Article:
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Eating Disorder Hope and Kirsten Haglund Discuss #Metoo and Sexual Harassment
Eating Disorder Hope: Hello, Kirsten Haglund! We would love to hear your thoughts about the sexual harassment and #Metoo media phenomenon that is really rocking the country right now.
Kirsten Haglund: I was so excited to see the #Metoo hashtag go viral because there are many women that I know personally, as well as myself, who have been the victims of sexual harassment or even worse sexual abuse. It’s just got to stop!
It’s not only men in power, such as these very famous names that we’ve been hearing about lately – Bill O’Reilly & Harvey Weinstein.
There are many women that have been abused by men who are members of their family, men that they’ve dated, etc. These are not famous people. So, unfortunately, it often doesn’t pack the same punch when they tell their story.
For the #Metoo hashtag phenomenon to start, and for women all over the world to start sharing their stories and be empowered is truly incredible!
It also gave people, especially some men (please note men can be victims and victims of sexual abuse as well), a better understanding of the magnitude of the problem.
However, it has to be more than a hashtag. There has to be action and accountability for those who have been perpetrators of sexual harassment and abuse.
We all need to make sure that we carry on this movement past this flurry of attention that it’s getting right now and make sure that we’re all alert and aware in our workplaces and our families.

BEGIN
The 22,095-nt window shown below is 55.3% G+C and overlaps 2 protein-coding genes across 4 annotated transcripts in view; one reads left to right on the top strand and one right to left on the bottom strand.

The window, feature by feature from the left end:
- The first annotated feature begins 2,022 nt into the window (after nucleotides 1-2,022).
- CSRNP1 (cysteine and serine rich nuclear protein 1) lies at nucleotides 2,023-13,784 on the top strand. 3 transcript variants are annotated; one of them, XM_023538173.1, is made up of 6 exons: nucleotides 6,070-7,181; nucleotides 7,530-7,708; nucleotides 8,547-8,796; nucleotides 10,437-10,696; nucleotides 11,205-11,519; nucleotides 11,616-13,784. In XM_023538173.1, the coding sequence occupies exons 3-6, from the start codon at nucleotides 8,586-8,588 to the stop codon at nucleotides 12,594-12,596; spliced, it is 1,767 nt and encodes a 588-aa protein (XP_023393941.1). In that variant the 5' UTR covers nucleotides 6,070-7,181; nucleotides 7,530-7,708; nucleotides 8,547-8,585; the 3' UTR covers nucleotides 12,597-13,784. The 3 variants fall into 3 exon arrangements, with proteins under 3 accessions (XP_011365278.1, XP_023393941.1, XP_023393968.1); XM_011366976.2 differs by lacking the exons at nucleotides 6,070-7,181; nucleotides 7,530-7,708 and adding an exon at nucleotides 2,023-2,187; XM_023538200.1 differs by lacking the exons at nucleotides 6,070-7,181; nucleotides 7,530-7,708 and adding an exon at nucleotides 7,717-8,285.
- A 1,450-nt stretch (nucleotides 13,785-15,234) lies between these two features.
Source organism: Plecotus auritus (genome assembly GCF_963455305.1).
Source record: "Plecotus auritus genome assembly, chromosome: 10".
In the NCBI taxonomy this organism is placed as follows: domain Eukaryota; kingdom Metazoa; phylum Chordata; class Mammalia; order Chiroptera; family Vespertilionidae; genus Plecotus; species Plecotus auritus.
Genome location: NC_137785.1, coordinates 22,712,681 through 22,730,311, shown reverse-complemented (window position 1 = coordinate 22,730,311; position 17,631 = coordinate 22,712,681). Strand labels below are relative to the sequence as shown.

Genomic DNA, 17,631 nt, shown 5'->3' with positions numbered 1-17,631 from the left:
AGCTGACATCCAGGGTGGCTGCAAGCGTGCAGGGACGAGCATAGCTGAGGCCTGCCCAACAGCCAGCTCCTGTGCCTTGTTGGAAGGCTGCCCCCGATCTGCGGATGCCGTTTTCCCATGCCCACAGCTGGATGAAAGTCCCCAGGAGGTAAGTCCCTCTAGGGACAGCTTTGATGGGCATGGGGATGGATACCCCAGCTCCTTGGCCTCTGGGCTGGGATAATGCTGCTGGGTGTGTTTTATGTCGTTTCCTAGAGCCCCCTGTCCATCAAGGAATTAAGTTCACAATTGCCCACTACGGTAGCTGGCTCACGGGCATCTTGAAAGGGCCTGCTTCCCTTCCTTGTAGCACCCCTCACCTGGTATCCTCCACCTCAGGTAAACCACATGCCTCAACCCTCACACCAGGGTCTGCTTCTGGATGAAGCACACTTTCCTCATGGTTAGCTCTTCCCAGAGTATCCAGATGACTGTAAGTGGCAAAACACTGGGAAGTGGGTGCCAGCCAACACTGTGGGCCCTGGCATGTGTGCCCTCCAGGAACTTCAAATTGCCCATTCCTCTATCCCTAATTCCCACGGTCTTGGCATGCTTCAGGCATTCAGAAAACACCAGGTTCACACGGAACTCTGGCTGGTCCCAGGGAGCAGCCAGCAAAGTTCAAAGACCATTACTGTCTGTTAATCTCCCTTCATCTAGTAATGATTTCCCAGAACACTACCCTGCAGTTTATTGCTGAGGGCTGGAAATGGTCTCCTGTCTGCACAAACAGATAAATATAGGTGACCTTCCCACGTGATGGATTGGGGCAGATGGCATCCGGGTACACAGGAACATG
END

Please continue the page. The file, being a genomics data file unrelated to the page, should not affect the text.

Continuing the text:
In every situation, we need to be mindful and do our best to ensure sure that there are not more victims of this horrible sexual harassment epidemic.
Eating Disorder Hope: We wholeheartedly agree! Will you give us some tangible ways that we can all go out and do something positive to support and keep this movement going?
Kirsten Haglund: A root cause of a lot of this is the highly sexualized culture that we live in. I’m not someone who’s who’s saying that there can be no rated R movies or women can only wear dresses, etc. – I’m not that kind of person.
I believe that we’re all free in Christ, but we have to look at what we watch and listen to. Also, what we say and what we think about others.
There is so much casual, very sexual conversation that happens between men and women, and even among single-sex groups, all the time.
These might seem harmless in their context, but when you repeat this kind of conversation or watch these things or it becomes just a part of everyday life people can become desensitized.
So, the line can become blurred of just talking about something versus actually sexually harassing someone.
It’s important for us all to self-assess:
- What am I saying?
- Are the conversations that I’m having with people edifying?
- Did they build people up?
- Am I talking about things that are truly noble and beautiful?
- Is what I am saying going to help someone or is it just good for a laugh?
We all can take personal responsibility in what the conversations consist of.
We really have to focus on the issues that young women face today. One big issue is Instagram and the way that girls pose and dress on Instagram. Also concerning is lack of scrutiny of the friends that they accept.
This is an area is just right for sexual harassment and abuse. So many girls, at younger and younger ages, are putting themselves out there in ways that are unbelievable.
Girls that are 10, 12, 13 years old, and even younger in some cases, presenting themselves in a very sexual way. They likely will never know who’s online and looking at those pictures.
For young men, it’s pornography. It is an epidemic nowadays. Boys as young as eight years old are consuming pornography.
As I said earlier, it creates a culture where these things are normalized, and the line between what is everyday behavior vs. sexual harassment or abuse is very blurred.
We as a society have to realize that this is not just something that happens out there. We are a part of creating this culture, and so we need to also be responsible for it.